Expression levels of S100A8, S100A9 (50, 51) and circulating levels (52, 53) of S100A12 (ENRAGE) and soluble receptor for (R)AGE (54, 55) positively correlate with diabetes pathology. Serum levels of S100A9 and calprotectin were higher in T1D patients compared to healthy controls (56), and correlated with the progression of diabetic retinoptahy in T2D patients (57), but also with insulin resistance/type 2 diabetes, metabolic risk score, and fat cell size caused by obesity (58). S100 proteins are major RAGE ligands and inflammation through RAGE is thought to be central target in diabetic complications as well as diabetes induced cancer (59).

Thus, taking into account that S100 proteins are essential regulators of inflammation and their elevated levels are associated with diabetes, in this study we focused on the mechanism of regulation of S100 gene expression under hyperglycemic conditions in macrophages as key innate immune cells that contribute to both inititation and progression of diabetes and its complications. By analysis of S100 gene expression we tested the hypothesis that hyperglycemia in diabetic patients induces long-term activation through epigenetic mechanisms similar to trained immunity (24, 60) in primary human macrophages.

Materials and Methods

Peripheral Blood Mononuclear Cell (PBMC) of Diabetic Patients

Frozen PBMC samples of diabetic patients seen at the University Hospital Heidelberg, Germany were used in the study. All studies were approved by the ethics and review committee of Medical Faculty Heidelberg, University of Heidelberg (ethic-vote-number S-383/2016; clinical trial number NCT03022721). For gene expression analysis by RT-qPCR, PBMCs from healthy controls (n = 21), Prediabetic individuals (n = 19), T1D (n = 19), and T2D (n = 21) patients were obtained (clinical data are presented in Supplementary Table 2). Pre-diabetes was defined based on increased fasting glucose between 100 and 125 mg/dl or an impaired glucose tolerance—with elevated blood glucose levels between 140 and 199 mg/dl after intake of 75 g glucose. Within the group of T1D patients 75% of the subjects suffered from neuropathy, 37.5% from retinopathy and 17.6% from nephropathy. Also, patients with the group with T2D diabetes suffered from polyneuropathy (76.2%) and/or nephropathy (52.4%) and showed albuminuria. For analysis by flow cytometry, PBMCs from T2D patients with microvascular complications (n = 11) compared to healthy controls (n = 4) were used of which the clinical data are presented in Supplementary Table 4. Samples were processed as descibed in detail below.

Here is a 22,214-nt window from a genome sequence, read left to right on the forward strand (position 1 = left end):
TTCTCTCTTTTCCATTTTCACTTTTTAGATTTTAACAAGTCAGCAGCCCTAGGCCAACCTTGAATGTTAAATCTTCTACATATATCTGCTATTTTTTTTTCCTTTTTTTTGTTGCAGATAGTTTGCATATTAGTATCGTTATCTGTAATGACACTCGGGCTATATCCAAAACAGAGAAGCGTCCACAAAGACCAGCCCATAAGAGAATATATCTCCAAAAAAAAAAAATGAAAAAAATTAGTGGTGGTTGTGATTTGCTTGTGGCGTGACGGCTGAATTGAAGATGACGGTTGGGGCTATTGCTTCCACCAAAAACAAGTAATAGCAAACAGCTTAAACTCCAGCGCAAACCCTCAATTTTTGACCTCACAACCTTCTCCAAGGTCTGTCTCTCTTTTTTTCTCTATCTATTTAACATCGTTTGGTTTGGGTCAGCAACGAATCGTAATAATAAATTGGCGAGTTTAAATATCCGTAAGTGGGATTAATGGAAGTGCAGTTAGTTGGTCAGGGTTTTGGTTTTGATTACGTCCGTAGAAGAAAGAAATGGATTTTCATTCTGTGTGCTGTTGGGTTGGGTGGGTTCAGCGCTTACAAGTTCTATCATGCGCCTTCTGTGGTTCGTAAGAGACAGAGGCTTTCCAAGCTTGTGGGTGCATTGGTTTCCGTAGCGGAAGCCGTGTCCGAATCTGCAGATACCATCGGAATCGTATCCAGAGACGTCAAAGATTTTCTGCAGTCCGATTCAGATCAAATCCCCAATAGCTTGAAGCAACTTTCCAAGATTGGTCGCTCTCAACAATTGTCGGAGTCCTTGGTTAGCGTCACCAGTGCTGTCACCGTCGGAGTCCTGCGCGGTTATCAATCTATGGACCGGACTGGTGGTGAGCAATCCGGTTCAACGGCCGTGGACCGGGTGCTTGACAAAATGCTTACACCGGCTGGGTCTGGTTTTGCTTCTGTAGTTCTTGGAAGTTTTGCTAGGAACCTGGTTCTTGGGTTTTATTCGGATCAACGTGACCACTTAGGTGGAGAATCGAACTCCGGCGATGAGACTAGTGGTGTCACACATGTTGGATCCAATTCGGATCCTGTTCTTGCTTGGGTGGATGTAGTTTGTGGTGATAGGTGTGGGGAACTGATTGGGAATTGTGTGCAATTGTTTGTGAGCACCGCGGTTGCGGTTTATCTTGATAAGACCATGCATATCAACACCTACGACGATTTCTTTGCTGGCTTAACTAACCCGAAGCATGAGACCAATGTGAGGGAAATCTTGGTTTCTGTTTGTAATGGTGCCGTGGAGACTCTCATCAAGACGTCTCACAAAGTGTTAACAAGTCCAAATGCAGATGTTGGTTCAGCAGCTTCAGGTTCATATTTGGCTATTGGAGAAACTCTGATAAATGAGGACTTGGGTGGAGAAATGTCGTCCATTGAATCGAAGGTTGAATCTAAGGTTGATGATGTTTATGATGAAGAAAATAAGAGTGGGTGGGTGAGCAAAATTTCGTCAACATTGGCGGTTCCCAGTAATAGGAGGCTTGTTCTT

Monocyte Isolation and Generation of Macrophages

Human monocytes were isolated from buffy coats from individual donors as described (61) with modifications. Buffy coats were provided by the German Red Cross Blood Service Baden-Württemberg – Hessen. Buffy coats were obtained from healthy donors after informed consent. Selection of monocytes occurred through selection by anti-CD14 antibodies and magnetic activated cell sorting (MACS) (Milteny Biotech, US). The obtained monocytes were cultured at 1 × 106 cell/ml in customized serum free medium (SFM) with 5 mM (normal glucose) and 25 mM (high glucose) glucose (Life Technology, Germany) at a concentration of 1 × 106 cells/ml, supplemented with cytokines (see below) in the presence of 7.5% CO2 for the time periods up to 6 days without medium change. For ChIP experiments 20 × 106 cells were seeded in 100 mm cell culture dish and for RNA-isolations 3 × 106 in 6-well-plates without additional coatings. Cells were incubated with cytokines derived from PeproTech (Germany) in the presence of 7.5% CO2 for 6 days. 5 ng/ml Macrophage colony-stimulating factor (MCSF) and 100 ng/ml interferon-gamma (IFNγ) was used to induce M1 macrophage polarization and 5 ng/ml MCSF with 10 ng/ml IL-4 to induce M2 macrophage polarization. M0 macrophages were but MCSF not additionally stimulated (ns). For all reagents used, identifiers are listed in a Key Resource Table (Supplementary Table 5).

RNA Isolation and cDNA Synthesis

Cells were lysed in TRK lysis buffer and RNA was isolated using E.Z.N.A. Total RNA kit (Omega Bio-tek, USA) according to the manufacturer's instructions. The concentration of isolated RNA was determined with a Tecan Infinite® 200. cDNA synthesis was performed using Fermentas RevertAid cDNA synthesis Kit (Thermo Scientific, US) with oligo-dT primers according to the manufacturer's instructions. The obtained cDNA was diluted 1:10 with double distilled water and 1 μl was used for PCR.

Flow Cytometry